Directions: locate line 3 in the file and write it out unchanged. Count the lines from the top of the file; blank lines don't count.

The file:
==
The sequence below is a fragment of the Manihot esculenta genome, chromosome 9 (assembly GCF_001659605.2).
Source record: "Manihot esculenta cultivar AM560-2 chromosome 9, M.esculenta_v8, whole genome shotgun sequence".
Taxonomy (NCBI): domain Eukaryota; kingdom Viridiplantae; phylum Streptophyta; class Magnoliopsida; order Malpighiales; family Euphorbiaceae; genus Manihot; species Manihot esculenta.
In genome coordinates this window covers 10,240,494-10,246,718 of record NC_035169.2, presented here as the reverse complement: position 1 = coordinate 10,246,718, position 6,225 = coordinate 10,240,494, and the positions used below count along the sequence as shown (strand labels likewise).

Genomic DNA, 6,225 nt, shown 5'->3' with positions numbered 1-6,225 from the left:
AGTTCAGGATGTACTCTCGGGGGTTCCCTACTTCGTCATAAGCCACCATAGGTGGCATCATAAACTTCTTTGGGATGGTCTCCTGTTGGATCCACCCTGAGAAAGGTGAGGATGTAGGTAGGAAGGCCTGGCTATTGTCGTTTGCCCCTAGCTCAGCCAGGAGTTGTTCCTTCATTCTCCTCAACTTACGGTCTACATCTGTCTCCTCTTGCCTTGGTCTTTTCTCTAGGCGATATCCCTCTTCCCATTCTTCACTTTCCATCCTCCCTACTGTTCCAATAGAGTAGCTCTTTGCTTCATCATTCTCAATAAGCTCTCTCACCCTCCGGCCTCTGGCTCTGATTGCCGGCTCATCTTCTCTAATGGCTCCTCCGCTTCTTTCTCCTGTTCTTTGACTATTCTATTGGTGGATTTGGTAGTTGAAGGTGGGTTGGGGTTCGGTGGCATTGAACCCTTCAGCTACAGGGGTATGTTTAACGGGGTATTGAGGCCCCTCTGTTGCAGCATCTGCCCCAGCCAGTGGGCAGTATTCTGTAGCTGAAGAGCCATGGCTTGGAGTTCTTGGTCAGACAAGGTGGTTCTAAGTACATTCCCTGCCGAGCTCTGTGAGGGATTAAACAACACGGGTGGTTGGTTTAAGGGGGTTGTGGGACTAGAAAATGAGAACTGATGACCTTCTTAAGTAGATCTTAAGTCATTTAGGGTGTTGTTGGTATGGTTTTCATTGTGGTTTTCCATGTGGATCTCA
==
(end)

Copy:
Taxonomy (NCBI): domain Eukaryota; kingdom Viridiplantae; phylum Streptophyta; class Magnoliopsida; order Malpighiales; family Euphorbiaceae; genus Manihot; species Manihot esculenta.